A Qualitative Cultural Sensitivity Assessment of the Breathe Easier Mobile Application for Lung Cancer Survivors and Their Families

Otis L. Owens

Kasey N. Smith

Jenay M. Beer

David G. Gallerani

Karen K. McDonnell
cancer survivors, African Americans, mobile applications, culture, health communications
ONF 2020, 47(3), 331-341. DOI: 10.1188/20.ONF.331-341

Purpose: To evaluate the cultural sensitivity of the Breathe Easier mobile health application for African American lung cancer survivors and their families. Breathe Easier is an intervention designed to teach strategies to combat symptoms related to lung cancer.

Participants & Setting: 12 African American lung cancer survivors and their family members were recruited from an American College of Surgeons–approved cancer program in South Carolina.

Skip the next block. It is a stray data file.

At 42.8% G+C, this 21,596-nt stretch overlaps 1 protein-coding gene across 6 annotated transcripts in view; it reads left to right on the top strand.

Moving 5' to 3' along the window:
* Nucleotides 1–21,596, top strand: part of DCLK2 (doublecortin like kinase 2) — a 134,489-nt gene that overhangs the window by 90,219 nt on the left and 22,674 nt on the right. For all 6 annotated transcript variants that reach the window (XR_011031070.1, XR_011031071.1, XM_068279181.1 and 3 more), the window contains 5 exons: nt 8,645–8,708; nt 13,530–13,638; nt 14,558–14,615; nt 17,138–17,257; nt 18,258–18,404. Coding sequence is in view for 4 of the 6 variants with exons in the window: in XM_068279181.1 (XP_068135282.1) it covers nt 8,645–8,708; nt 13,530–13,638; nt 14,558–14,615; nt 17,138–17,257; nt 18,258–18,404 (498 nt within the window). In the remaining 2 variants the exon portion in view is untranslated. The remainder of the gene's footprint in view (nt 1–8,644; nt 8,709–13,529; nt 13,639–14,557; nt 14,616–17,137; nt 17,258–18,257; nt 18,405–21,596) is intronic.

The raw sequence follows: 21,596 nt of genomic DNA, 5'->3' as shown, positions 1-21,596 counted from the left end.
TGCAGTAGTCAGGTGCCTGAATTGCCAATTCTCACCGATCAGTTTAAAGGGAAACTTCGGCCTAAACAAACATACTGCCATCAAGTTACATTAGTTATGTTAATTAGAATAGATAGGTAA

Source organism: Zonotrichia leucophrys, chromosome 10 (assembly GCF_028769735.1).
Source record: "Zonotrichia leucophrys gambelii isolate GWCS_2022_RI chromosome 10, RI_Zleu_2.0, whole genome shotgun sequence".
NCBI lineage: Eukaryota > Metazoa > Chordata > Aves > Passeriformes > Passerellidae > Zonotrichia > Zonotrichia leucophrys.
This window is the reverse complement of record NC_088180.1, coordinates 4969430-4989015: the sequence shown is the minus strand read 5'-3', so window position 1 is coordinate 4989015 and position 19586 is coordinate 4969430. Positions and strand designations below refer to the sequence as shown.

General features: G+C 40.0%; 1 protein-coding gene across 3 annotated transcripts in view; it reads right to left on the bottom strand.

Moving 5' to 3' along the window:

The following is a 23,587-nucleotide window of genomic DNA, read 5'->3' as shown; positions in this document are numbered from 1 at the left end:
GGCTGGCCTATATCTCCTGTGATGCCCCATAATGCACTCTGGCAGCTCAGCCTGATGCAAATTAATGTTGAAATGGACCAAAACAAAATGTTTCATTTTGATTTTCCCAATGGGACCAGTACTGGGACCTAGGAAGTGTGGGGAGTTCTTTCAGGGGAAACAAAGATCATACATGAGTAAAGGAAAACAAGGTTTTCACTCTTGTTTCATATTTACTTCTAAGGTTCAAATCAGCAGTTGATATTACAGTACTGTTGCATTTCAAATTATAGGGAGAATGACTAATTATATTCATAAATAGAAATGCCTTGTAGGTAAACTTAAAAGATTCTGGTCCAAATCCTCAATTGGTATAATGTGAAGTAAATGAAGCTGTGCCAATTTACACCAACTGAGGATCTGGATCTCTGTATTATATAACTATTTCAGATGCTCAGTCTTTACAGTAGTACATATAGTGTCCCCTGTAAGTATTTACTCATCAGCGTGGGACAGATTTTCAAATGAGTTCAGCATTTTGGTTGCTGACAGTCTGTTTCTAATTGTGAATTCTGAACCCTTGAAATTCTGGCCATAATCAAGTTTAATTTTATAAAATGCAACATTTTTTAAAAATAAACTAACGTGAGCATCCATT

Methodologic Approach: Participants completed in-depth interviews, which were guided by the Cultural Sensitivity Assessment Tool and the Cultural Sensitivity Checklist. Two researchers performed open and axial coding to conceptually organize the data.

Findings: Multiple culturally relevant themes emerged, including benefits, concerns, and suggestions related to content literacy and inclusiveness, as well as acceptability of and motivations for using the mobile application. However, lung cancer survivors and their family members reported being more concerned about accessing accurate survivorship information.

Implications for Nursing: Attention to health literacy, eHealth literacy, and cultural sensitivity may enhance patient outcomes, and nurses can advocate for patients regarding these communication issues.

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